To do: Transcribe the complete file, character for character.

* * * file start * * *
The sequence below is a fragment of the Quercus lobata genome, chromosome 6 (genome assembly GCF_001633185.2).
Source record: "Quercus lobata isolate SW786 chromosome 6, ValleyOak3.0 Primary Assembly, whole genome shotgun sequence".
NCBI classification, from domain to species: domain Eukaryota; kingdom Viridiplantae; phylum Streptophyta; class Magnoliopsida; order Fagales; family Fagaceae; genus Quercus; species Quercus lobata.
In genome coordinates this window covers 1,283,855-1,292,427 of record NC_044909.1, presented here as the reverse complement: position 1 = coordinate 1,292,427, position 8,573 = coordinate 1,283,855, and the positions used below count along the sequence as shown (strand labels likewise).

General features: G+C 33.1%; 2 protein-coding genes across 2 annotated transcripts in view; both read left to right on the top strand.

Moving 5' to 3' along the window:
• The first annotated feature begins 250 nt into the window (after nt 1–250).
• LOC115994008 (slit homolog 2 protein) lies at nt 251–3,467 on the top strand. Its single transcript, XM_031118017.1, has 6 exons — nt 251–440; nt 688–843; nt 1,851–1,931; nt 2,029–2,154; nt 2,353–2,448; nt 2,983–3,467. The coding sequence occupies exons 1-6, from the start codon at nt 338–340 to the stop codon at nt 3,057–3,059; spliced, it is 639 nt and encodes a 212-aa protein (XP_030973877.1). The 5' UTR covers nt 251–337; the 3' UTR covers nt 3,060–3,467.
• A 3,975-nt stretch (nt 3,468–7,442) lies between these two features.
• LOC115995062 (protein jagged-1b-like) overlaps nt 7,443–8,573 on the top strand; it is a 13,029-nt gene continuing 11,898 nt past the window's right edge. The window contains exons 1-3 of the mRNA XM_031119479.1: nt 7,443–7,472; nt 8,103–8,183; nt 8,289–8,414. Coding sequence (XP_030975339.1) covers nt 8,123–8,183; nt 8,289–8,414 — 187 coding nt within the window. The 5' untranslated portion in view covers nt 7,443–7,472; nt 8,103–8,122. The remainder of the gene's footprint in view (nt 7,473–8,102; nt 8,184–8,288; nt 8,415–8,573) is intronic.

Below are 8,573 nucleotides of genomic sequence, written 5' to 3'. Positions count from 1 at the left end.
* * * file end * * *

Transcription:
The sequence below is a fragment of the Quercus lobata genome, chromosome 6 (genome assembly GCF_001633185.2).
Source record: "Quercus lobata isolate SW786 chromosome 6, ValleyOak3.0 Primary Assembly, whole genome shotgun sequence".
NCBI classification, from domain to species: domain Eukaryota; kingdom Viridiplantae; phylum Streptophyta; class Magnoliopsida; order Fagales; family Fagaceae; genus Quercus; species Quercus lobata.
In genome coordinates this window covers 1,283,855-1,292,427 of record NC_044909.1, presented here as the reverse complement: position 1 = coordinate 1,292,427, position 8,573 = coordinate 1,283,855, and the positions used below count along the sequence as shown (strand labels likewise).

General features: G+C 33.1%; 2 protein-coding genes across 2 annotated transcripts in view; both read left to right on the top strand.

Moving 5' to 3' along the window:
• The first annotated feature begins 250 nt into the window (after nt 1–250).
• LOC115994008 (slit homolog 2 protein) lies at nt 251–3,467 on the top strand. Its single transcript, XM_031118017.1, has 6 exons — nt 251–440; nt 688–843; nt 1,851–1,931; nt 2,029–2,154; nt 2,353–2,448; nt 2,983–3,467. The coding sequence occupies exons 1-6, from the start codon at nt 338–340 to the stop codon at nt 3,057–3,059; spliced, it is 639 nt and encodes a 212-aa protein (XP_030973877.1). The 5' UTR covers nt 251–337; the 3' UTR covers nt 3,060–3,467.
• A 3,975-nt stretch (nt 3,468–7,442) lies between these two features.
• LOC115995062 (protein jagged-1b-like) overlaps nt 7,443–8,573 on the top strand; it is a 13,029-nt gene continuing 11,898 nt past the window's right edge. The window contains exons 1-3 of the mRNA XM_031119479.1: nt 7,443–7,472; nt 8,103–8,183; nt 8,289–8,414. Coding sequence (XP_030975339.1) covers nt 8,123–8,183; nt 8,289–8,414 — 187 coding nt within the window. The 5' untranslated portion in view covers nt 7,443–7,472; nt 8,103–8,122. The remainder of the gene's footprint in view (nt 7,473–8,102; nt 8,184–8,288; nt 8,415–8,573) is intronic.

Below are 8,573 nucleotides of genomic sequence, written 5' to 3'. Positions count from 1 at the left end.